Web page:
Season 2 of “The Last of Us” will commence on Feb. 12.
Showrunner Craig Mazin disclosed the production start date during A Night in the Writers’ Room, a panel featuring writers from popular drama series moderated by Variety‘s senior TV features editor Emily Longeretta.
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The other panelists included Charlotte Stoudt of “The Morning Show”; Nathan Fielder of “The Curse”; Sonja Warfield of “The Gilded Age”; Fred Golan of “Silo”; Debora Cahn of “The Diplomat”; and Michael Dinner of “Justified: City Primeval.”
Now that the SAG-AFTRA and WGA strikes have concluded, the other shows will soon be back in production as well. Stoudt hopes that “The Morning Show” will start shooting Season 4 in spring or summer and have been in the room for “four weeks.” “Silo” is currently in production; and “The Diplomat” resumes production on Thursday, Dec. 7.
As for “Justified: City Primeval,” there’s a chance there will be more to come.
“It’s really up to FX and what their needs are,” Dinner said. “Tim [Olyphant] would like to do it, Walton [Goggins] would like to do it. If we have the opportunity to do one more rodeo, it’d be awesome.”
Before we can view mushroom zombies or lavish 19th-century parties on our screens, all of these drama series begin with a blank page. The writers from this diverse set of shows revealed how they put pen to paper to bring their characters’ rich worlds to life.
Stoudt kicked things off by discussing what it was like to join “The Morning Show” on Season 3.
“It’s a show that’s so much about, ‘What does it feel like to be alive at this moment?’,” she said. “And dealing with the fact that the headline about Gaza is next to the headline about the Kardashians — that’s really what you’re trying to capture. So the challenge is really more like, ‘What is the world doing right now? And how can I write about that?'”
Warfield spoke to her working relationship with Julian Fellowes, creator of “The Gilded Age.” The pair are the only two writers on the show.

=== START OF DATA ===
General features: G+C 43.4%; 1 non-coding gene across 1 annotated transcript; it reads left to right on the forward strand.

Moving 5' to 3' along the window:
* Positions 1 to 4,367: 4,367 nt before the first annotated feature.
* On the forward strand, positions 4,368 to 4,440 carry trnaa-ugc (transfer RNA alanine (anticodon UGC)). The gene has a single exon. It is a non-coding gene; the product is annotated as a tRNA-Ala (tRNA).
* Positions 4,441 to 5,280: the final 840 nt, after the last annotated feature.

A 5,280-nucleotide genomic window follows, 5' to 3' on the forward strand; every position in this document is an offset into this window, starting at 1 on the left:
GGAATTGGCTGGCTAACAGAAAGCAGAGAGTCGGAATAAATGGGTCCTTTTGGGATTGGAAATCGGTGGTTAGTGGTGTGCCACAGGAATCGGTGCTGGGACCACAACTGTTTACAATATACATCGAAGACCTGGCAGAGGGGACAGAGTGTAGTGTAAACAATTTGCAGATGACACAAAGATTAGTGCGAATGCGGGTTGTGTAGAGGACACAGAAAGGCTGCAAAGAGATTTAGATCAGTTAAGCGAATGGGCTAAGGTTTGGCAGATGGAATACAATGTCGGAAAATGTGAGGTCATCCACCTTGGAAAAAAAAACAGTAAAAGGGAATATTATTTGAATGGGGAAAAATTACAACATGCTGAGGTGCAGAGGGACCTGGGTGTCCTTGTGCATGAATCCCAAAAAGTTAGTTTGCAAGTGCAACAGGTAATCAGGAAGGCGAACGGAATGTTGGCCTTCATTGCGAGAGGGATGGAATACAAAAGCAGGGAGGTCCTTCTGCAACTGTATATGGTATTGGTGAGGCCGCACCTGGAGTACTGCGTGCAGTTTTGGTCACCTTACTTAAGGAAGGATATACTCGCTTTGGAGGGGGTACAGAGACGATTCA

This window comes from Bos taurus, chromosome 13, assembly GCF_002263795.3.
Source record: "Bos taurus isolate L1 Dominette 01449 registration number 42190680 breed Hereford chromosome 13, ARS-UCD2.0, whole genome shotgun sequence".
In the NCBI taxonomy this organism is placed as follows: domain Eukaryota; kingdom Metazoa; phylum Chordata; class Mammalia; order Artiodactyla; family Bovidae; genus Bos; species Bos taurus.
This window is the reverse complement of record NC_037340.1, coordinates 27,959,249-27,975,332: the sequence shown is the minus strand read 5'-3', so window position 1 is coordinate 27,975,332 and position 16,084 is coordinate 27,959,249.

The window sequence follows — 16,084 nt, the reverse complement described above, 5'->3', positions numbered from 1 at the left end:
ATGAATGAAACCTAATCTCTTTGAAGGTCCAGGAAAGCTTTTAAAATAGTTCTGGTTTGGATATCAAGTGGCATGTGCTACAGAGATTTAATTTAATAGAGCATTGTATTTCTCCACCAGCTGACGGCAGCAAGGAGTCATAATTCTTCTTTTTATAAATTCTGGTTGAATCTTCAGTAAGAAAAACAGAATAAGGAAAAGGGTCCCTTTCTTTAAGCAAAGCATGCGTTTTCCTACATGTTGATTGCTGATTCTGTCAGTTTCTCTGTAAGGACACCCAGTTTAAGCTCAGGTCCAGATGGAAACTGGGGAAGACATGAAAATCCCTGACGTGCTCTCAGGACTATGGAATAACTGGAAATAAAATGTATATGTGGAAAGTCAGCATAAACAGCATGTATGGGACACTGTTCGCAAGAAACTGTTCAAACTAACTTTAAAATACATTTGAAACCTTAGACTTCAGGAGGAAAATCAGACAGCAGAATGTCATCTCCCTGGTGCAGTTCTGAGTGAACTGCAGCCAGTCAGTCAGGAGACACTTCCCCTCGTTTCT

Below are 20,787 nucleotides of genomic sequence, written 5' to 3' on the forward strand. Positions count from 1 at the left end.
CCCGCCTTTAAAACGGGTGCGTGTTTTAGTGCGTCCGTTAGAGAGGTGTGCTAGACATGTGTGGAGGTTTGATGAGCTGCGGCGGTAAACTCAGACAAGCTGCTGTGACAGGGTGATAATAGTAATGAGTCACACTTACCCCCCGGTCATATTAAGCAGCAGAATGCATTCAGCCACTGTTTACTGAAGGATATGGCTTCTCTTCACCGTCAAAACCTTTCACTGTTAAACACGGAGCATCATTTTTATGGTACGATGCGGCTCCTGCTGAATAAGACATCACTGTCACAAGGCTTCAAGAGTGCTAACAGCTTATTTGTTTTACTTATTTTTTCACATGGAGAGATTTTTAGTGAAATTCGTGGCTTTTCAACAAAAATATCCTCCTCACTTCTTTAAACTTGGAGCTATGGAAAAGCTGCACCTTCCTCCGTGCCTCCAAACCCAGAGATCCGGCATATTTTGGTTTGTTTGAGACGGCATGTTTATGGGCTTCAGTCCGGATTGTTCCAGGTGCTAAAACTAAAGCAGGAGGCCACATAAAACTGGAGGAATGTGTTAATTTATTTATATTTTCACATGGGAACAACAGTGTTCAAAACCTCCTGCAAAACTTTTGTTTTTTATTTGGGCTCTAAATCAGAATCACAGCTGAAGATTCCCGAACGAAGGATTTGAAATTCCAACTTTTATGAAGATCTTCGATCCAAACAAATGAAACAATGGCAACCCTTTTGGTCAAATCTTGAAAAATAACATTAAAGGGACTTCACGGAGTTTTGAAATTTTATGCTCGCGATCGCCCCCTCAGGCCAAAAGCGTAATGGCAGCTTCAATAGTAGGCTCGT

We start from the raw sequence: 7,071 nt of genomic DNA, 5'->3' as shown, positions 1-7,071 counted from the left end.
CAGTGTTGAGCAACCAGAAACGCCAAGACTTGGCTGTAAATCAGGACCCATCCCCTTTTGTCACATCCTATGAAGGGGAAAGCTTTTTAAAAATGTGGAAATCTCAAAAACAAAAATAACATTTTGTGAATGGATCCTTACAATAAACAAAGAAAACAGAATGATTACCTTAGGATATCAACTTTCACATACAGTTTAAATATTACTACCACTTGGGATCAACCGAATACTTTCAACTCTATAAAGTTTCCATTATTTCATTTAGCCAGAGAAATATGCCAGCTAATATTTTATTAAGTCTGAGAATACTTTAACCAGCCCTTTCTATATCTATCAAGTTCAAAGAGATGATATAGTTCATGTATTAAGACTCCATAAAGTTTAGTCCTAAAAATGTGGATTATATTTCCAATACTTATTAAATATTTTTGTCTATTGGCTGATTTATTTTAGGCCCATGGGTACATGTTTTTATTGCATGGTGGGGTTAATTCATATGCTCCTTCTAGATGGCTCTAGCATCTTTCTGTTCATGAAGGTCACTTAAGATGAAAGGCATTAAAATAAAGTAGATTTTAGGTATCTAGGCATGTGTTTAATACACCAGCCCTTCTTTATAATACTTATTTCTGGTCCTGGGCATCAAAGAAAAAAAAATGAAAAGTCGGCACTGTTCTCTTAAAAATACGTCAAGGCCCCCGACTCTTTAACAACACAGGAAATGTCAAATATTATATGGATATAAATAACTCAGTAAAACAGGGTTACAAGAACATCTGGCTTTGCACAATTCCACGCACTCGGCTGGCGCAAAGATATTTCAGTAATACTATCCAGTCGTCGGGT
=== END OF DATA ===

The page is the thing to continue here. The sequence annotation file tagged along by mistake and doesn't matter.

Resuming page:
“We write, we talk on the phone, sometimes we write scenes on the phone,” she shared. “Sometimes we Zoom, but we don’t have anything that’s like a set schedule. It’s just, we both write and then we switch scripts, and we rewrite and he gets the final word and it works really well.”
Meanwhile, Fielder revealed the personal story that inspired his first scripted series “The Curse,” created alongside Benny Safdie.
Upon moving to the U.S. from Canada, he went to buy a cell phone and was asked for money by someone outside of a store. When he said he had none, she said to him, “I curse you.”
“And I don’t believe in this stuff, but I just couldn’t get it out of my head,” Fielder shared. “So after I got my phone, I went to an ATM and I took out $20, and then I went back to the person, handed it to her I said ‘Is the curse gone?’ And she smiled and said ‘Yes.'”
Fielder continued to explain how this interaction led to the idea for his dark comedy on Showtime.
“And so I told Benny [Safdie] this story… it was from that idea of when someone says something to you and it exists in your brain — how real are the thoughts that are just in your brain, but you don’t know how real it actually is. And it just felt so relevant to the world and how I think everyone projects on to other people and sees things in their own way now, so it was just sort of a jumping off point.”
Cahn described her desire to get viewers to press the “next episode” button on Netflix, where “The Diplomat” streams; this was her first time writing for a streaming show versus a broadcast drama.
“So what that ended up doing was creating a much more compressed storytelling timeline,” she said. “It feels much more like a very long movie than it feels like I’m opening up a world and these characters live in it.”
Watch the full conversation above.
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